Amazon Athena now supports querying data from Amazon S3 Requester Pays Buckets – …in turn setting up a hilarious prank where people write blog posts that talk them through learning Athena, but incurring $50,000 in S3 charges.
Amazon EC2 now supports Diagnostic Interrupts – “This is bad, some of our EC2 instances are kernel panicking. What do we do?” “Call it a feature!”
Amazon Elasticsearch Services announces support for Elasticsearch versions 6.8 and 7.1 – …along with continuing distrust for Open Distro for ElasticSearch, seeing as how that was intended more as a shot across Elastic’s bow than anything a human being might want to actually use.
Amazon Kinesis Data Analytics Announces Full Unicode Support – It’s amazing how many bugs you can force AWS to fix if all of your variables, resource names, column names, and security group identifiers are simply emoji.
Amazon Managed Blockchain now supports AWS CloudFormation – This is simply a “nice to have,” since the folks who care about process, well run infrastructures, and repeatable provisioning almost certainly aren’t screwing around with blockchain.
Amazon Neptune is Now Available in the AWS GovCloud (US-West) Region – This would be more impressive if the Planet Neptune were available in the AWS GovCloud US-West region.
Amazon RDS now supports Oracle Database 18c – Customers now support Oracle screwing the hell off with their license audits.
Amazon Rekognition improves Face Analysis – “We don’t sell Rekognition to ICE” states Amazon unequivocally. Instead of being taken as something comforting, apparently AWS takes that as a sales challenge and released “improved age range detection” and “fear detection” in an effort to tempt them to become customers. You may argue that this release commentary isn’t funny. You’re correct; it really, really isn’t. Is this who we are?
AWS App Mesh now supports routing based on HTTP headers and specifying route priorities – And App Mesh continues to catch up with other service meesh.
AWS CodeBuild adds Support for Amazon Linux 2 – It took over a year to convince the General Manager of AWS CodeBuild that “Amazon Linux 2” wasn’t a prank. This is what I get for the practical jokes I’ve pulled…
AWS RoboMaker now supports log-based simulation, event driven simulation termination, and simulation event tagging – Which is funny if we’re all in a simulation ourselves.
AWS Site-to-Site VPN now Supports Certificate Authentication – Good news, your site-to-site VPNs can now expire!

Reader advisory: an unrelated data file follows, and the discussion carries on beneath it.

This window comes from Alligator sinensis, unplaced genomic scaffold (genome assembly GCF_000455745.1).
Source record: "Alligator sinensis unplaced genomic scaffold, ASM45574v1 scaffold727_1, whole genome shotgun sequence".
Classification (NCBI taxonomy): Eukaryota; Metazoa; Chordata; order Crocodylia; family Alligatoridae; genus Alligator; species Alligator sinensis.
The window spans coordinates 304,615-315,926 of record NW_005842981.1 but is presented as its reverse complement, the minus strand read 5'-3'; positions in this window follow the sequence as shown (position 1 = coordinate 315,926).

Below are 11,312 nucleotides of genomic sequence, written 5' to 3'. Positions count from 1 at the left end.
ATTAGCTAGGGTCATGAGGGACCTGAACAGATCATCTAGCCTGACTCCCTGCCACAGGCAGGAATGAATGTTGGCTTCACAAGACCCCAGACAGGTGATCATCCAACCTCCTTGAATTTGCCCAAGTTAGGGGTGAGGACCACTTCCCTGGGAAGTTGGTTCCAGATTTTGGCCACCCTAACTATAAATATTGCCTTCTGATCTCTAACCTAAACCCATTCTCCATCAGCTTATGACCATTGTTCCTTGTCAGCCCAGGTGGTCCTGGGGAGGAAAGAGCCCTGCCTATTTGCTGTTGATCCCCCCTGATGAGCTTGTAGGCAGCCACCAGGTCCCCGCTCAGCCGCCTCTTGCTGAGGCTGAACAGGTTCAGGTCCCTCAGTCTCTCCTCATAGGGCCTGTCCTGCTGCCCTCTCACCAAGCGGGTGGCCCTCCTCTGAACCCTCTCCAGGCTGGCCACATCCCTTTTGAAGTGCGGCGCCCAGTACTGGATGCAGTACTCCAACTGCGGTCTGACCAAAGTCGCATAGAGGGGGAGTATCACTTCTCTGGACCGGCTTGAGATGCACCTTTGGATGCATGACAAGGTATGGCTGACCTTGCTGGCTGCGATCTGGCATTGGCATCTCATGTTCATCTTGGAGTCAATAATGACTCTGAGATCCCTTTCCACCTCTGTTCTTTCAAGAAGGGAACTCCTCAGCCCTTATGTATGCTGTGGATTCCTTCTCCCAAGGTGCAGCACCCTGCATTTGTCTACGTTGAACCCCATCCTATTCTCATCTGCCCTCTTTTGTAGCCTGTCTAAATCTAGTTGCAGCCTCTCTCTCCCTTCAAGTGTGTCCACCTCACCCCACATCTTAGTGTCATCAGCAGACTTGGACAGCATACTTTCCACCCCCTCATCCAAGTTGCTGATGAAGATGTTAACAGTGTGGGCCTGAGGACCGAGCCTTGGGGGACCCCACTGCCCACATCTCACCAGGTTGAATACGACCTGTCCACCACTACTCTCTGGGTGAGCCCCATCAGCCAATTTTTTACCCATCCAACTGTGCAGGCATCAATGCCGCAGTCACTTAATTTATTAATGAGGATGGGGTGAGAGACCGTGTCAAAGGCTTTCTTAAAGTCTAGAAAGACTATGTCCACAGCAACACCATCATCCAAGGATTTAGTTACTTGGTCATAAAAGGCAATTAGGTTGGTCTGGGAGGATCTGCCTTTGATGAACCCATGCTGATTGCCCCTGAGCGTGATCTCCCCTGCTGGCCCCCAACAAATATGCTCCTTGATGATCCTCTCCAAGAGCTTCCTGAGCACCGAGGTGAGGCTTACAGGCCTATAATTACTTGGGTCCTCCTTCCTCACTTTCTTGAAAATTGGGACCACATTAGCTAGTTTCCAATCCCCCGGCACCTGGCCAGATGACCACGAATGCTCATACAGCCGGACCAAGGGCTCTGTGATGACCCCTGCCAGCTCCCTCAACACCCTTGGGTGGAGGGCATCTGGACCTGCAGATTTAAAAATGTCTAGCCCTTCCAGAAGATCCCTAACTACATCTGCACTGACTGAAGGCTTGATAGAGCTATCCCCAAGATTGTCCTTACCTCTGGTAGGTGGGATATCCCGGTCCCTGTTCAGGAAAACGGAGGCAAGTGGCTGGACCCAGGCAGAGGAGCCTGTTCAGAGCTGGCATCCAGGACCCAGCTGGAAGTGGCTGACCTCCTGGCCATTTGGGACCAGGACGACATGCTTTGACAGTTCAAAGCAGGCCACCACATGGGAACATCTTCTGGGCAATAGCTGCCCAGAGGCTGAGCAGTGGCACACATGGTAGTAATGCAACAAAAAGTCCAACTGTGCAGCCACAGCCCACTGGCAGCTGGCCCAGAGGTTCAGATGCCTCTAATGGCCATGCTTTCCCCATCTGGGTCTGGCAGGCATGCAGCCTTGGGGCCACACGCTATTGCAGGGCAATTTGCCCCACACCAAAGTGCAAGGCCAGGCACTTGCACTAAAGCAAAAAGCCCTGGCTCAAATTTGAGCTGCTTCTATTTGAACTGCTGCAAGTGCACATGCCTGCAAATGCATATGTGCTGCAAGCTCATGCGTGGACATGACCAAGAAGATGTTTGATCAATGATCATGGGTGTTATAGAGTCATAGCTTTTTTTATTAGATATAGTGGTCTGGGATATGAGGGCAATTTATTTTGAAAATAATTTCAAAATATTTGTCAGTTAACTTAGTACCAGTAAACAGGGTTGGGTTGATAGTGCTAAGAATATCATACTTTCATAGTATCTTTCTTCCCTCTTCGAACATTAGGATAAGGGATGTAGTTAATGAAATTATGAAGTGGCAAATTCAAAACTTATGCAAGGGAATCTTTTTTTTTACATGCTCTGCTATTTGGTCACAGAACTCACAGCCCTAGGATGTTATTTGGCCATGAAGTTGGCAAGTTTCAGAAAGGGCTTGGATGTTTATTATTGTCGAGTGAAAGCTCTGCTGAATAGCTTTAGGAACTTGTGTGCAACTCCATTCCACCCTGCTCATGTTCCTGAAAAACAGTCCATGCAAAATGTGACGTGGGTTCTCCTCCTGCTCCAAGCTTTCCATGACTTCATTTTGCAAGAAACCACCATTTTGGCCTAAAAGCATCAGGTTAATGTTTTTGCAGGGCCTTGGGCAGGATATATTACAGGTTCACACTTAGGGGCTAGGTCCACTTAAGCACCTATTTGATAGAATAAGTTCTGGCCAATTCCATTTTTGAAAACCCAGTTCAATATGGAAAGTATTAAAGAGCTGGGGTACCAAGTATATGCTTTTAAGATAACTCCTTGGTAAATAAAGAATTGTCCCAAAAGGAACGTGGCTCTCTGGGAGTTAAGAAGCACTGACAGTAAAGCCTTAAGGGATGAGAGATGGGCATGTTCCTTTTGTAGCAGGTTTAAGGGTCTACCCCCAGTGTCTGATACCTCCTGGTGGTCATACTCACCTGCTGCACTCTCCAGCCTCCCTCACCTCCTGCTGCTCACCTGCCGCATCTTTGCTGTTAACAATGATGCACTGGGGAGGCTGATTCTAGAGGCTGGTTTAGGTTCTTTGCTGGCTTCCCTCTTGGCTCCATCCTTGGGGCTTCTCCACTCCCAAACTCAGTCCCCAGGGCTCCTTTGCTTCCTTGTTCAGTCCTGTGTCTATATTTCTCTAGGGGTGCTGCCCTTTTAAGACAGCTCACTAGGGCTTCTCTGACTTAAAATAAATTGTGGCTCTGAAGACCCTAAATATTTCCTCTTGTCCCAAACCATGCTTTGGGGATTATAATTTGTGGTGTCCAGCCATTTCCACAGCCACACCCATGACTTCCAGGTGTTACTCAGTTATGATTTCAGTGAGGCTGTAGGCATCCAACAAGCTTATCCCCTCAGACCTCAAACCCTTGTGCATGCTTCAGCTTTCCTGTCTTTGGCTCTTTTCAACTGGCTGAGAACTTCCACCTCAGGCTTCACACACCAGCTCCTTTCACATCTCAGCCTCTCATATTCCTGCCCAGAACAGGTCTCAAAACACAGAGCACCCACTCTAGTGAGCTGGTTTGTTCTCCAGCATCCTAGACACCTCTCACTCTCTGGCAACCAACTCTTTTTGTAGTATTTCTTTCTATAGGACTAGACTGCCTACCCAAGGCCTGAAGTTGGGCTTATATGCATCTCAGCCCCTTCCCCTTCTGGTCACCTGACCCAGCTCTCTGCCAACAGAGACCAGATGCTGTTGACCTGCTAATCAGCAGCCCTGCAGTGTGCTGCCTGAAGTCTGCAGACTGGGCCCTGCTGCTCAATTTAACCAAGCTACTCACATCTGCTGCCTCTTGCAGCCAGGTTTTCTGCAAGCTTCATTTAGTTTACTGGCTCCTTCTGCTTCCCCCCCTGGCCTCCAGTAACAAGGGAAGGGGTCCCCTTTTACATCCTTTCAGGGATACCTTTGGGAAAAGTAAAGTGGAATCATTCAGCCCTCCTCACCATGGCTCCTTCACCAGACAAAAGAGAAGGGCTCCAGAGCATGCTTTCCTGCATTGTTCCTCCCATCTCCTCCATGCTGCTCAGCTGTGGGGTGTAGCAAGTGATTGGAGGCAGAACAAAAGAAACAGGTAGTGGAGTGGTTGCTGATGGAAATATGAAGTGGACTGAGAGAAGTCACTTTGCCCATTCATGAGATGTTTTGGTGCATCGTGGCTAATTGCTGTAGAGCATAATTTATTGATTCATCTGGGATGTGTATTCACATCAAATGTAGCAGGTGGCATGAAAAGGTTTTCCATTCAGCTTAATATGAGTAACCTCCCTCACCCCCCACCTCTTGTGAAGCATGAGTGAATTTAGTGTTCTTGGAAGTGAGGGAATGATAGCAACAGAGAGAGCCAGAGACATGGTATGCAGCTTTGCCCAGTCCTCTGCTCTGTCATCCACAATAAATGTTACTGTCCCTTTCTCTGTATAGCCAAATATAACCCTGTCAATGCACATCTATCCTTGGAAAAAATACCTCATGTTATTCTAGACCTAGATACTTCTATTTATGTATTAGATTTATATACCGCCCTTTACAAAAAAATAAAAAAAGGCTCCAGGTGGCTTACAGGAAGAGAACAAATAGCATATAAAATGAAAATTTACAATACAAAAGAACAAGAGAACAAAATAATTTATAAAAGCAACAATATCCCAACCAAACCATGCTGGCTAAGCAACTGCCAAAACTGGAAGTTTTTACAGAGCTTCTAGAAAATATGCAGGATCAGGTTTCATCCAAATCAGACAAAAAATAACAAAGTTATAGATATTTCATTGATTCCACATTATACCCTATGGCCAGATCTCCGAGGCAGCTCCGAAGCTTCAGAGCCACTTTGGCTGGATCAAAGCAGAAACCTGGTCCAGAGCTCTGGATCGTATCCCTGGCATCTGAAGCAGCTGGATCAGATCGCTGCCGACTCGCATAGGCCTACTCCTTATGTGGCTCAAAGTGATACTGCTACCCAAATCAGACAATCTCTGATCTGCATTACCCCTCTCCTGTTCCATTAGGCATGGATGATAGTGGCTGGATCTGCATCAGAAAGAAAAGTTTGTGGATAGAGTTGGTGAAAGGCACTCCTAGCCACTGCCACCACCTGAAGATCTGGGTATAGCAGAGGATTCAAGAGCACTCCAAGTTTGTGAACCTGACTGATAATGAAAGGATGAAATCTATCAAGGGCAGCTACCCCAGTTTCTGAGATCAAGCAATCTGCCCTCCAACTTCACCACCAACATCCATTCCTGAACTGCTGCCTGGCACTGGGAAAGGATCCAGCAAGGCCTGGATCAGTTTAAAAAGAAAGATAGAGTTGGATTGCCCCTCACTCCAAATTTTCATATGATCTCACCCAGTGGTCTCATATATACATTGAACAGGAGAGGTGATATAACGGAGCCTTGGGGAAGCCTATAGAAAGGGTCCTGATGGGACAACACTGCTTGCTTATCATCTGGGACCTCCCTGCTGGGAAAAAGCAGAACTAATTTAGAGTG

AWS Step Functions Adds Support for Nested Workflows – Behold as the Step Function invokes itself!
AWS Support API Now Available in AWS GovCloud (US) – This replaces the old method of getting support in GovCloud, which entailed writing your congressperson.
Amazon CloudFront announces new Edge location in Israel – This is their first infrastructure location in the country; having been there and witnessed the abysmal internet speeds to the rest of the world, I’m optimistic that this the first announcement of many.
Introducing the new AWS Co-Branding Guide – The guide originally wasn’t behind a login-required link, until the internet started making fun of it. The Seven Things You Can’t Say at re:Invent include multi-cloud, calling yourself an AWS partner, disparaging AWS, mentioning other cloud vendors, implying AWS is expensive or insecure, claiming you’re the first to do something, or saying your solution runs “in” AWS.
New AWS Training Courses Teach APN Partners to Better Help Their Customers – …while taking care not to mention multi-cloud, competitors, speak disparagingly of AWS, talk about on-premises workloads, or imply partnership with AWS.
New Capacity-Optimized Allocation Strategy for Provisioning Amazon EC2 Spot Instances – This makes it way less fun for the Spot team to watch capacity erode under your workloads, thus dooming them. It’s a win for customers though.
Amazon Prime Day 2019 – Powered by AWS | AWS News Blog – Suspiciously missing is any mention of the economic angle on something like this. I ran some back-of-the-envelope numbers and while it’s not cheap, it’s definitely incredibly reasonable for the traffic volume, and roughly what you’d spend in a given weekend if you unceremoniously checked your AWS credentials into a public GitHub repository.
If you have to work with multiple AWS accounts in the console, this firefox container may help out.
provisionpad is a handy CLI tool that spins up EC2 instances for development, then turns them off. It integrates well with VS Code, as well as other, lesser editors.
… and that’s what happened Last Week in AWS.